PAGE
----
Syria: 'Keep praying for a miracle'
Tearfund has launched a week-long campaign called ‘five reasons for hope’ as the Syria conflict reaches its five year anniversary
Tuesday 15 March marks five years since the start of Syria’s brutal conflict. But inside this desperate situation international development charity Tearfund sees small glimpses of hope.
To counter the prevailing mood of despair, restore public morale and generate fresh energy in the effort to support Syrians, it has launched a week-long campaign called ‘five reasons for hope’.
For five days over the week beginning 14 March, Tearfund will publish a story of hope - one for every year of the conflict so far. These will feature some inspiring Syrians staying positive in the face of hardship, Middle Eastern churches overcoming old prejudices to serve their former enemies, and Syrian Christians willing to sacrifice everything to help those in need. Tearfund is also encouraging supporters to write to their MP, and joining with other NGOs in a call for action to ask the UK to do more for Syria.
The charity's Stella Chetham, who is based in the Middle East, acknowledged that the very mention of hope in relation to Syria "could seem foolishly optimistic". In only half a decade the war has sparked what’s being called the greatest humanitarian crisis of a generation, and the worst refugee crisis since the second world war. More than a quarter of a million people have been killed, and an average of 50 Syrian families have fled their homes every hour of every day since 2011, meaning half of the entire country has now been made homeless. There are 4.8 million Syrian refugees in foreign countries.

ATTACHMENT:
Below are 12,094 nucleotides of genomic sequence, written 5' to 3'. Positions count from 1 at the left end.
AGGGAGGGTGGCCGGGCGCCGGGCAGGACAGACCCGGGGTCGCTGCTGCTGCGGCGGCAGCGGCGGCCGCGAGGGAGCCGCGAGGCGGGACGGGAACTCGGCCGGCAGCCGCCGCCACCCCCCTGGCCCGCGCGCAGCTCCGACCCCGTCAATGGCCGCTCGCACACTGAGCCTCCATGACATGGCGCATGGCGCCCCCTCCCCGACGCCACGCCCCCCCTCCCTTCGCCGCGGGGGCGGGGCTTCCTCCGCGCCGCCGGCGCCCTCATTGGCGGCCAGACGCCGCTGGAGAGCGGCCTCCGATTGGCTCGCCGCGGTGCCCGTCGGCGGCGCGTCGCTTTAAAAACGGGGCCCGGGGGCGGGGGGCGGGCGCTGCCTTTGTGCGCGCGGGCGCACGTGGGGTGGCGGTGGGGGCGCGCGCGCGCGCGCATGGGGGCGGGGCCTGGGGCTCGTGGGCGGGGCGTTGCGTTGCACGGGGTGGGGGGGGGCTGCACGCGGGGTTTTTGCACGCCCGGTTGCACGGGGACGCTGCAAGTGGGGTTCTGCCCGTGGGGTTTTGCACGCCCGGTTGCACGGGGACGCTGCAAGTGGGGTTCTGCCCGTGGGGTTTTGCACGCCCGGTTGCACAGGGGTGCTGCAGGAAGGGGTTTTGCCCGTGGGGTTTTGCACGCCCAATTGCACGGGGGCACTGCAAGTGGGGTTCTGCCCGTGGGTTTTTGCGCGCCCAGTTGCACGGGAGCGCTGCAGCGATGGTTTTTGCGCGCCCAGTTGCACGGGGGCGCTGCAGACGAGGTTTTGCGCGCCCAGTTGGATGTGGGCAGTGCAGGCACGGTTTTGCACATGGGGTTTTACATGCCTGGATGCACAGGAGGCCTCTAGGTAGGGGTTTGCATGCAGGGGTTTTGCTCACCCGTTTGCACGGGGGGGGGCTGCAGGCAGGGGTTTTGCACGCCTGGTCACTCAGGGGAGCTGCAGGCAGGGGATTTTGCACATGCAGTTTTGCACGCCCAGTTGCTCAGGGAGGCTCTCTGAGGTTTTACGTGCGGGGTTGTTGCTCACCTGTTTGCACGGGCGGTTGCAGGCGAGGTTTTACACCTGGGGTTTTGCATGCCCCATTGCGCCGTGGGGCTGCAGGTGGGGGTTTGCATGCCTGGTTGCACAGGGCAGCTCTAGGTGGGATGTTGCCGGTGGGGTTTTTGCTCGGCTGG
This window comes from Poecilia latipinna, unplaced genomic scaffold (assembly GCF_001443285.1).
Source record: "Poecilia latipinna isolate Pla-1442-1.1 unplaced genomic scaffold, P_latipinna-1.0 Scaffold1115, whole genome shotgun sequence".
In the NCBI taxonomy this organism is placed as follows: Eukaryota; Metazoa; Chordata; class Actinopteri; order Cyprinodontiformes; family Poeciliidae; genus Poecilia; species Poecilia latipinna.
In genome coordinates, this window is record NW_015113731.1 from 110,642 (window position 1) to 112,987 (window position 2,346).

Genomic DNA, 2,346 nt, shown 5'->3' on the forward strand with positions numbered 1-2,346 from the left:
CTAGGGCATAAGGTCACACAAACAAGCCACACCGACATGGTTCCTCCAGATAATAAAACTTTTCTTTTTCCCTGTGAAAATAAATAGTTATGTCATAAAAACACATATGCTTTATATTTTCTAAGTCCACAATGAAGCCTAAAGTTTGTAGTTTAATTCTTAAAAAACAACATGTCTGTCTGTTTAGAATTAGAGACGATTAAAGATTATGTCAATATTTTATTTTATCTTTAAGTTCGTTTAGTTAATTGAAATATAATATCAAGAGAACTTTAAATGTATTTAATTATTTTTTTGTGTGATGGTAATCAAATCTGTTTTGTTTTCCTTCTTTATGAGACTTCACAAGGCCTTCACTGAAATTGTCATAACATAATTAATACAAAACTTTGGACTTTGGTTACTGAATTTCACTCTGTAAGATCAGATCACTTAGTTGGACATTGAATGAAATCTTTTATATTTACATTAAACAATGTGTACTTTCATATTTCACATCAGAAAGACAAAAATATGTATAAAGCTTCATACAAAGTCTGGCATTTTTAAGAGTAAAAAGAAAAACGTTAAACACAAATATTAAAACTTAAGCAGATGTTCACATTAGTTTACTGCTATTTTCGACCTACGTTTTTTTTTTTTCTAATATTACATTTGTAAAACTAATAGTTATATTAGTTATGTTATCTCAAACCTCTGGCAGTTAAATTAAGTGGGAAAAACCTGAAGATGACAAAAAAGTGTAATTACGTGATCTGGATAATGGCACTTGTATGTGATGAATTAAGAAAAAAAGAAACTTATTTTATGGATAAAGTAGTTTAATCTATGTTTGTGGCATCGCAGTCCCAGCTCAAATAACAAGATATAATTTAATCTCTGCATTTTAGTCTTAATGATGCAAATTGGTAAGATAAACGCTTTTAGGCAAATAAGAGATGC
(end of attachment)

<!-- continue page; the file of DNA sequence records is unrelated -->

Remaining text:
However, 'in the darkest places, the light shines the brightest,' Stella wrote. 'Extraordinary things are happening. People are defying hardship and making Christ-like sacrifices to help those around them. Others are learning to love their enemies. Many more are finding hope in God when everything else has gone.
'Working across the Middle East, I am constantly amazed by the people I meet and the way they are living out their faith. I wish I could tell you about every one of them but I can’t without risking their security. But please let me assure you that remarkable things are happening here.'
She said the stories to be shared this week feature how people across the region are showing extraordinary hospitality and kindness, and how old prejudices are being overturned as people choose to reach out to help former enemies and the resilience of Syrians "who rebuild again and again".
The stories off action points, but most of all the charity asks readers "to join us in prayer".
'We owe it to our Syrian brothers and sisters not to turn away, to keep believing and praying for a miracle,' continued Stella. 'Let’s defy the prevailing mood of despair and answer it with trust in a God who makes beauty from ashes. Let’s make sure hope is more than a four-letter word for Syria.'